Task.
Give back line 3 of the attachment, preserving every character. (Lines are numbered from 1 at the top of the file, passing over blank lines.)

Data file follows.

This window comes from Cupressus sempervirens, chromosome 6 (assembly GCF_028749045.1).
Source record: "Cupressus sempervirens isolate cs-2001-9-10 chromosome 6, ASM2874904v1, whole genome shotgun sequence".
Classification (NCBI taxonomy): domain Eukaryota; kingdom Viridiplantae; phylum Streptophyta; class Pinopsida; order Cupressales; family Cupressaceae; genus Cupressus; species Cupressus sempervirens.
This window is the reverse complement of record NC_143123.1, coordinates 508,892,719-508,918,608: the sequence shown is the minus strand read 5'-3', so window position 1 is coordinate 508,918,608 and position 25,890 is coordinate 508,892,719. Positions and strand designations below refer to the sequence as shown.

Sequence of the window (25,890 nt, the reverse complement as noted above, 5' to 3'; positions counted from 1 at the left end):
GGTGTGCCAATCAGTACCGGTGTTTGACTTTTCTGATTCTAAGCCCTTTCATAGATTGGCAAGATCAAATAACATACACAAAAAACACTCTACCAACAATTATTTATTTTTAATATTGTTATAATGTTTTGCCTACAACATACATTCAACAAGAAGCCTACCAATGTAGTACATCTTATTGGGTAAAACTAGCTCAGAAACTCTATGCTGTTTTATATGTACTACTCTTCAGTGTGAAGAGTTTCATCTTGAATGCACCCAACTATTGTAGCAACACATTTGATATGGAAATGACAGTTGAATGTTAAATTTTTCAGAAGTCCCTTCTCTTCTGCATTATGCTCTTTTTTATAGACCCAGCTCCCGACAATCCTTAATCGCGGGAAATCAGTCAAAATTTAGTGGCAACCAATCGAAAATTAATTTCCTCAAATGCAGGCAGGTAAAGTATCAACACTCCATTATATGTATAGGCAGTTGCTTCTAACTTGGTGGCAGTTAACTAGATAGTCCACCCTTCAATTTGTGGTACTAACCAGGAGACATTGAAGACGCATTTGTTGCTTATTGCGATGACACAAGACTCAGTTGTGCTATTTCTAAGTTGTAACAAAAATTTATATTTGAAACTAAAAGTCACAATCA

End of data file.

Classification (NCBI taxonomy): domain Eukaryota; kingdom Viridiplantae; phylum Streptophyta; class Pinopsida; order Cupressales; family Cupressaceae; genus Cupressus; species Cupressus sempervirens.